Hey, thanks for the all the love for yesterday’s new Hatalong pattern, Hermaness Worsted! It’s been really fun to watch all the downloads and see it climbing the Hot Right Now page at Ravelry. If you haven’t already faved or queued it over there, the pattern page is right here.
— Can fashion be fast and sustainable? (thx, Lori D)
— Awesome clothesline basket tutorial
— New fantasy yarn shopping destination is Avril in Japan thanks to random successive visits by @vic_pemberton and @keristk
— Also fantasizing about the beautiful new linen fabrics from Purl Soho
— Does everyone know about Fibreshare? (thx, Nutmeg)
— Must-watch #1: Miss Wool of America, 1965
— And Must-watch #2: Yarn 101 (did you sign up for that CreativeBug membership the other day?)
ALSO: Summer Solstice is my favorite day of the year, and to me summer and magazines go hand in hand, so from now through Sunday night, all in-stock Books & Magazines are 15% off with the code MAGADDICT at Fringe Supply Co. Happy stocking up, and happy weekend!
PREVIOUSLY in Elsewhere
Thanks for the link to the basket tutorial! I was planning to watch the tutorial on CreativeBug too http://www.creativebug.com/classseries/single/stitched-rope-basket
Thanks for the slow fashion link. I’m a big India Flint fan and have also learned lots from your site. It’s definitely gotten me to think more about these things. I wonder what things get counted when they decide a t-shirt is more “green”? Probably how far the cotton traveled and what kinds of dyes were used, but what about how far the dye materials traveled? How about the fertilizers to feed the cotton plants? What about the background of the thread and buttons and labels? And the machines these things are made with? How far can we go with this? It’s an interesting contrast, then, to a sweater knit with local, un-dyed, handspan wool. I don’t think one is automatically better than the other, but asking about one brings up a maze of other questions.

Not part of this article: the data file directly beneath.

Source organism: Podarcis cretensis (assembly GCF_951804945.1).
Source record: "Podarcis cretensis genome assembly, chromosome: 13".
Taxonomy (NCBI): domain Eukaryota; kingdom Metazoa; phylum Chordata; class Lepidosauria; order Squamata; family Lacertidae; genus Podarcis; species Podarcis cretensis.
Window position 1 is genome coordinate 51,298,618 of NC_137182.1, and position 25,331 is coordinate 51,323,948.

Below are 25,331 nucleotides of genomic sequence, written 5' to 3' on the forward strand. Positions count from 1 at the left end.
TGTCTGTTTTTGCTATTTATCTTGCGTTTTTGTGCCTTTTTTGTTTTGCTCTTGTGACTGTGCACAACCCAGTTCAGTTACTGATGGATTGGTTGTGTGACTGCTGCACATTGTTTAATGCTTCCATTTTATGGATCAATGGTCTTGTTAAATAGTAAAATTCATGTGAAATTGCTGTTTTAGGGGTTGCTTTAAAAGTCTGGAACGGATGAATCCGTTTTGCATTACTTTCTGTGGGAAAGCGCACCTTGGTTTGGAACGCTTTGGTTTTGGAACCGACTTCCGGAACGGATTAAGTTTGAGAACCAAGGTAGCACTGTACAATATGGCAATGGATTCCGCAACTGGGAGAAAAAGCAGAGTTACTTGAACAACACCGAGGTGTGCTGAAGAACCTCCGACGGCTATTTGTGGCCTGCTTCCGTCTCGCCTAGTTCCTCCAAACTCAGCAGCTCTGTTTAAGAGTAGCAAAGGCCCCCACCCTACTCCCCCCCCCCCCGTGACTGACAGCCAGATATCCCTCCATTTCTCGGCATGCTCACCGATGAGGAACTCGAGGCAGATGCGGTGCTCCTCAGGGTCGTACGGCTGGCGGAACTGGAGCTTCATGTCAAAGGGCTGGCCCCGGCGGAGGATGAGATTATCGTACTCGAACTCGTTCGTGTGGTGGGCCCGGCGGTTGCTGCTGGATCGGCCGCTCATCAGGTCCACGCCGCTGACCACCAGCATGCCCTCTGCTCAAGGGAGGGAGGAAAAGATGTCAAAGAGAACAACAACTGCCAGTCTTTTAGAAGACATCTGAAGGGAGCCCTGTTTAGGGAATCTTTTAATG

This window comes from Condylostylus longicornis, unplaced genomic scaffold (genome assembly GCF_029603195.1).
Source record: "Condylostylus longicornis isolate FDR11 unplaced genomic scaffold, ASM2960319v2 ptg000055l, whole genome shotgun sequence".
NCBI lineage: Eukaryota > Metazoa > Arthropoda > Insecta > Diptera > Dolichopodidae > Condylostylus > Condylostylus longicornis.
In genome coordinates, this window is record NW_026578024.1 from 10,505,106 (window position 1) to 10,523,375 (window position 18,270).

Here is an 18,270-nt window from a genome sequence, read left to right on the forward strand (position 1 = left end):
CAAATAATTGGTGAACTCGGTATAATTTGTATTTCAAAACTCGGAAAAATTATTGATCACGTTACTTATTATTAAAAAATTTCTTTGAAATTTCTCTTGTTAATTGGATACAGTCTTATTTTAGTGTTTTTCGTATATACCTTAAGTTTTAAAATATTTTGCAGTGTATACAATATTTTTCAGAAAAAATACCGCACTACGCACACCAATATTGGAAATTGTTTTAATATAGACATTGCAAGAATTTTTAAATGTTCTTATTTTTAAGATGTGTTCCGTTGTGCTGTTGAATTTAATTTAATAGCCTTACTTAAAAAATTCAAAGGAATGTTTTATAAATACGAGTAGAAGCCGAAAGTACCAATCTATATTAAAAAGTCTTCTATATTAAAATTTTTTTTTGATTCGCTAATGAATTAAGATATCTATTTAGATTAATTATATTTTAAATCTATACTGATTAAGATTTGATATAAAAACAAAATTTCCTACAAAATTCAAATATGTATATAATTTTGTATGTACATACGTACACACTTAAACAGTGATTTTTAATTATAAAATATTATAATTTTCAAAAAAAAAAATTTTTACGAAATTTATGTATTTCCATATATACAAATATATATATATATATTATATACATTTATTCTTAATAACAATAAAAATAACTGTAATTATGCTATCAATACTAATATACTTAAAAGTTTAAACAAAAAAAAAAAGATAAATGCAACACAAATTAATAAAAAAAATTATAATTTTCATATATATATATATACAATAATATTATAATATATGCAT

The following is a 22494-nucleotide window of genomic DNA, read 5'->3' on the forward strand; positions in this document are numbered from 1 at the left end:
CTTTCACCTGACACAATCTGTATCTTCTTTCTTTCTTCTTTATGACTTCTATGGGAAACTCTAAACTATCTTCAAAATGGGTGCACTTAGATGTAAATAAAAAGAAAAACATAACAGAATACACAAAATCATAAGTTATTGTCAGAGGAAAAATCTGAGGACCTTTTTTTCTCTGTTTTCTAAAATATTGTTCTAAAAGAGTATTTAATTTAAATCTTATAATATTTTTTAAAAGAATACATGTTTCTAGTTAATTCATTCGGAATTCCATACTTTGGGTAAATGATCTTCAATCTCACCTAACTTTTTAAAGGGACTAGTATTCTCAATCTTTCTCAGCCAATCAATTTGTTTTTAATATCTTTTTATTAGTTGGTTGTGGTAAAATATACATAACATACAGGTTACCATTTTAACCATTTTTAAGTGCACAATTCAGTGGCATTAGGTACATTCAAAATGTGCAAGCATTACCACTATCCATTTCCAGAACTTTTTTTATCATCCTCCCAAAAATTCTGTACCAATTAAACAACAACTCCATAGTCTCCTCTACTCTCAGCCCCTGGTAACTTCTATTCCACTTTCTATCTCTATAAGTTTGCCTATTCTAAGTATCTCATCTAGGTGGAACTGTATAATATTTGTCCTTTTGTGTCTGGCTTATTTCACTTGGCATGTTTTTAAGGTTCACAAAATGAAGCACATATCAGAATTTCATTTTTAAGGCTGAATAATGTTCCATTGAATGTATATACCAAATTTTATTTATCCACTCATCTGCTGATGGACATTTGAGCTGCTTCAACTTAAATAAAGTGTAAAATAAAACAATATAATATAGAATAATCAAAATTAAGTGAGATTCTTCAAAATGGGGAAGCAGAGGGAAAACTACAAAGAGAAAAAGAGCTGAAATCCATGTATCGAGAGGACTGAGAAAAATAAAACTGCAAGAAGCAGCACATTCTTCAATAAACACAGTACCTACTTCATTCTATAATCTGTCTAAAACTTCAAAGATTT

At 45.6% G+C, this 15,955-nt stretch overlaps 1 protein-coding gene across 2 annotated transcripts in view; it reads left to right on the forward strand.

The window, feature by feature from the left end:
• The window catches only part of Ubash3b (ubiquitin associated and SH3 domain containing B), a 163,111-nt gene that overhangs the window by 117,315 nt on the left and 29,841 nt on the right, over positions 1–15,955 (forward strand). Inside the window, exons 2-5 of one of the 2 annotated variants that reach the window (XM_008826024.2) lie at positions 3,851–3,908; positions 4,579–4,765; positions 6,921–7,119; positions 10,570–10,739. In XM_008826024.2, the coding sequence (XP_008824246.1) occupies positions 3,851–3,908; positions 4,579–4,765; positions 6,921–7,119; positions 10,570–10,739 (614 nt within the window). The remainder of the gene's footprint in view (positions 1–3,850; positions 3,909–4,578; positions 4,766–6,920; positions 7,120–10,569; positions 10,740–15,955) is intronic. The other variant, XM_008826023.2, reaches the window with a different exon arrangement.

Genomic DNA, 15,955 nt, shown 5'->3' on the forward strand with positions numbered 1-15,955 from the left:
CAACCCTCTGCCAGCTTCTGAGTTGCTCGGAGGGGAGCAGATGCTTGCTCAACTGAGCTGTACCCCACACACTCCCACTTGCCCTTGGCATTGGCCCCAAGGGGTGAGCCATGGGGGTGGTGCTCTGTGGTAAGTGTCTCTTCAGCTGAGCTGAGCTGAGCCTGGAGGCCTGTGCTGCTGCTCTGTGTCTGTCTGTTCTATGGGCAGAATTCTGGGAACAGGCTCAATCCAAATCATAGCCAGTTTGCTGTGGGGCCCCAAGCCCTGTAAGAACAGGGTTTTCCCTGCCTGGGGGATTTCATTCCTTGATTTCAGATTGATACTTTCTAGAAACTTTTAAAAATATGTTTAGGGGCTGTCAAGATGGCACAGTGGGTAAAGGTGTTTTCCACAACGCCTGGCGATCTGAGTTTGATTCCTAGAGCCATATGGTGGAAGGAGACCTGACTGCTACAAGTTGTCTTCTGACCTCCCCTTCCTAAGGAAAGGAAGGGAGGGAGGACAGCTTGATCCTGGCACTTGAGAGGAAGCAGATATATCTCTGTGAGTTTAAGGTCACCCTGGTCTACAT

Avril! I went to the shop in Kichijoji when I lived in Japan. I bought two kits there and the pattern book by Setsuko Torii. I was lucky to be there with my Japanese friend who could order the yarns and colors for me. I also later bought a rigid heddle loom there—hmmm reminds me I should get back to weaving! My love for knitting blossomed in Japan and their yarn, craft, and fabric stores really fed my growing obsession.
chiliphilly! I love that account. Doesn’t it make you want to knit some Halloween costumes?
Thanks for the shoutout!
xx Beth from FibreShare